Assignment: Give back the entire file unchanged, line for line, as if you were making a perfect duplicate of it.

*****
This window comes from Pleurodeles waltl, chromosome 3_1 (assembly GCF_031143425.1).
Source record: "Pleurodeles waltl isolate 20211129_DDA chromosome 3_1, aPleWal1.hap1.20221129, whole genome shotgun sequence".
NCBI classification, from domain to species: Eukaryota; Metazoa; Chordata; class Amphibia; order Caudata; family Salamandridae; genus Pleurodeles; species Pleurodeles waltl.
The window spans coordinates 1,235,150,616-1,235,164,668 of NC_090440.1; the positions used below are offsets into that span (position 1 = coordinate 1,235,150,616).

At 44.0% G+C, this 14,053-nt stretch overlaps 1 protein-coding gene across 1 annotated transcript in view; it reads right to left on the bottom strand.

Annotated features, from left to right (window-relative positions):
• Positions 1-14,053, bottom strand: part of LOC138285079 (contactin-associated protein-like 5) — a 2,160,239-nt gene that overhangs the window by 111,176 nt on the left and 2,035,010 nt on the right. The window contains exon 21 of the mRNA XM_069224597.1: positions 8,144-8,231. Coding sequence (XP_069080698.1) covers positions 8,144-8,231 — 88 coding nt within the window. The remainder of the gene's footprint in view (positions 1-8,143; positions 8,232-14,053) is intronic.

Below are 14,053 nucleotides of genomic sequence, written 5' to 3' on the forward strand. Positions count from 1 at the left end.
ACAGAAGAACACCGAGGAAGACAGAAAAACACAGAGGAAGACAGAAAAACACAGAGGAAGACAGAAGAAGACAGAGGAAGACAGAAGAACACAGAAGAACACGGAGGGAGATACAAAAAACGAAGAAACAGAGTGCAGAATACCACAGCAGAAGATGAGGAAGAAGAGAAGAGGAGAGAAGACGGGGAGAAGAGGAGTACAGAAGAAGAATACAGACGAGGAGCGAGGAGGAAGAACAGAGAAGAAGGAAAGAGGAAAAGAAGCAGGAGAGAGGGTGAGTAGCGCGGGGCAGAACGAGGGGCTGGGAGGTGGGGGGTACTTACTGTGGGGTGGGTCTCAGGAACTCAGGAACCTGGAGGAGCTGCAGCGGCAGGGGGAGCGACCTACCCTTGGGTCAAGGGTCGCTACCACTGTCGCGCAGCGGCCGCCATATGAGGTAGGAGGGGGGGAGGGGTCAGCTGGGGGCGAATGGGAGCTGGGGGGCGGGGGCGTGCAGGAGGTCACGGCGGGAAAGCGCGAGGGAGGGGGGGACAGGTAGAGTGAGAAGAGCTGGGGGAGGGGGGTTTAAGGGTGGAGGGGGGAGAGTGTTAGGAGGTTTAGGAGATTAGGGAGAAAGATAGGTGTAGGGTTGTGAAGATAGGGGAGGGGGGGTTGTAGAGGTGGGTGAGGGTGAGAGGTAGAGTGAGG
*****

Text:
This window comes from Pleurodeles waltl, chromosome 3_1 (assembly GCF_031143425.1).
Source record: "Pleurodeles waltl isolate 20211129_DDA chromosome 3_1, aPleWal1.hap1.20221129, whole genome shotgun sequence".
NCBI classification, from domain to species: Eukaryota; Metazoa; Chordata; class Amphibia; order Caudata; family Salamandridae; genus Pleurodeles; species Pleurodeles waltl.
The window spans coordinates 1,235,150,616-1,235,164,668 of NC_090440.1; the positions used below are offsets into that span (position 1 = coordinate 1,235,150,616).

At 44.0% G+C, this 14,053-nt stretch overlaps 1 protein-coding gene across 1 annotated transcript in view; it reads right to left on the bottom strand.

Annotated features, from left to right (window-relative positions):
• Positions 1-14,053, bottom strand: part of LOC138285079 (contactin-associated protein-like 5) — a 2,160,239-nt gene that overhangs the window by 111,176 nt on the left and 2,035,010 nt on the right. The window contains exon 21 of the mRNA XM_069224597.1: positions 8,144-8,231. Coding sequence (XP_069080698.1) covers positions 8,144-8,231 — 88 coding nt within the window. The remainder of the gene's footprint in view (positions 1-8,143; positions 8,232-14,053) is intronic.

Below are 14,053 nucleotides of genomic sequence, written 5' to 3' on the forward strand. Positions count from 1 at the left end.
ACAGAAGAACACCGAGGAAGACAGAAAAACACAGAGGAAGACAGAAAAACACAGAGGAAGACAGAAGAAGACAGAGGAAGACAGAAGAACACAGAAGAACACGGAGGGAGATACAAAAAACGAAGAAACAGAGTGCAGAATACCACAGCAGAAGATGAGGAAGAAGAGAAGAGGAGAGAAGACGGGGAGAAGAGGAGTACAGAAGAAGAATACAGACGAGGAGCGAGGAGGAAGAACAGAGAAGAAGGAAAGAGGAAAAGAAGCAGGAGAGAGGGTGAGTAGCGCGGGGCAGAACGAGGGGCTGGGAGGTGGGGGGTACTTACTGTGGGGTGGGTCTCAGGAACTCAGGAACCTGGAGGAGCTGCAGCGGCAGGGGGAGCGACCTACCCTTGGGTCAAGGGTCGCTACCACTGTCGCGCAGCGGCCGCCATATGAGGTAGGAGGGGGGGAGGGGTCAGCTGGGGGCGAATGGGAGCTGGGGGGCGGGGGCGTGCAGGAGGTCACGGCGGGAAAGCGCGAGGGAGGGGGGGACAGGTAGAGTGAGAAGAGCTGGGGGAGGGGGGTTTAAGGGTGGAGGGGGGAGAGTGTTAGGAGGTTTAGGAGATTAGGGAGAAAGATAGGTGTAGGGTTGTGAAGATAGGGGAGGGGGGGTTGTAGAGGTGGGTGAGGGTGAGAGGTAGAGTGAGG